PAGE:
Being in isolation without access to gyms and sports clubs should not mean people stop exercising, according to a new study from researchers at the University of Bath. Keeping up regular, daily exercise at a time when much of the world is going into isolation will play an important role in helping to maintain a healthy immune system.
In a recent article, Dr James Turner and Dr John Campbell from the University of Bath’s Department for Health, debated whether the immune system can change in a negative or positive way after exercise, and whether or not athletes get more infections than the general population.
Primary causes of infections:
The article concludes that infections are more likely to be linked to :
- Inadequate diet
- Psychological stress
- Insufficient sleep
- Pathogen exposure at social gathering (social distancing)
These factors were more important than the act of exercising itself. They also debated whether the immune system can change in a negative or positive way after exercise, and whether or not athletes get more infections than the general population. The article concludes that infections are more likely to be linked to inadequate diet, psychological stress, insufficient sleep, travel and importantly, pathogen exposure at social gathering events like marathons — rather than the act of exercising itself.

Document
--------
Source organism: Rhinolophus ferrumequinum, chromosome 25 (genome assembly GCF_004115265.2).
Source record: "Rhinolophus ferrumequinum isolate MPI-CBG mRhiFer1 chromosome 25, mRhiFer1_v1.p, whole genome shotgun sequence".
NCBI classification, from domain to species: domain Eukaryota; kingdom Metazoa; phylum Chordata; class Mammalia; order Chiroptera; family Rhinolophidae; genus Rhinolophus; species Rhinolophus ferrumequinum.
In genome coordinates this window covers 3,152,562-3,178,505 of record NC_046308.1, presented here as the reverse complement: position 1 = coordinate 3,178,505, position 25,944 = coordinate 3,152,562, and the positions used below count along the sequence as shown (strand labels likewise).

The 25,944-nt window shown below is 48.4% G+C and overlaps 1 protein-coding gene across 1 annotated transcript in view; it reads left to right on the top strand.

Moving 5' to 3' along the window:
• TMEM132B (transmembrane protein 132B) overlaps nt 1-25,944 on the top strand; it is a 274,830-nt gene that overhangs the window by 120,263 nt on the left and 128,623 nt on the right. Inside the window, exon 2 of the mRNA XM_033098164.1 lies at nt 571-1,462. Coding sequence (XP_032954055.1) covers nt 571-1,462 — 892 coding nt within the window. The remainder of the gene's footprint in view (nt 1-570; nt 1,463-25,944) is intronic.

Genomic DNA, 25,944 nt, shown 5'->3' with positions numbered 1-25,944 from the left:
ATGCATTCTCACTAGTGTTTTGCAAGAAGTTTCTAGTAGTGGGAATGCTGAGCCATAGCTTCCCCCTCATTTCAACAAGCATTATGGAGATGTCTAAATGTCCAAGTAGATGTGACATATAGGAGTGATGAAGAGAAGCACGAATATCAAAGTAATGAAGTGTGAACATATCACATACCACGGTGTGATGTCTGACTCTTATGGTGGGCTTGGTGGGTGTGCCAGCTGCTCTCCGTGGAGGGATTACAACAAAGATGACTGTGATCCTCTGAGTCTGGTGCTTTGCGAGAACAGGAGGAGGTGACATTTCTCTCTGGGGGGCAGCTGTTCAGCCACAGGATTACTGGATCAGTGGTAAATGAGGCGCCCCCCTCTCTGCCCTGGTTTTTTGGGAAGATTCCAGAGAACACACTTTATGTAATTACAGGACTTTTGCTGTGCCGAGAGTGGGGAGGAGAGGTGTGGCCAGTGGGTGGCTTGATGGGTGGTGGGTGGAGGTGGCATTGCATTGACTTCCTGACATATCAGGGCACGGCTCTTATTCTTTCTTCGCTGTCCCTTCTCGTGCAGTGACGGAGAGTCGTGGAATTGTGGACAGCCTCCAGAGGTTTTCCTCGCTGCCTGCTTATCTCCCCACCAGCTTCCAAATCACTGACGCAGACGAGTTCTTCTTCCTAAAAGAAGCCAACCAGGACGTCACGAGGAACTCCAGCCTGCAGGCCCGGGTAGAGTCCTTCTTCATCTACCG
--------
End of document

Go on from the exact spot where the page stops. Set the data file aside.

Regular moderate intensity aerobic exercise, such as walking, running or cycling is recommended, with the aim of achieving 150 minutes per week. Longer, more vigorous exercise would not be harmful, but if capacity to exercise is restricted due to a health condition or disability, the message is to ‘move more’ and that ‘something is better than nothing’. Resistance exercise has clear benefits for maintaining muscles, which also helps movement.
At this current time in particular, the researchers underline the importance of maintaining good personal hygiene when exercising, including thoroughly washing hands following exercise. To give the body its best chance at fighting off infections, they suggest in addition to doing regular exercise, people need to pay attention to the amount of sleep they get and maintain a healthy diet, that is energy balanced to account for energy that is used during exercise. They hope that this debate article will lead to a wave of new research exploring the beneficial effects of exercise on immune function.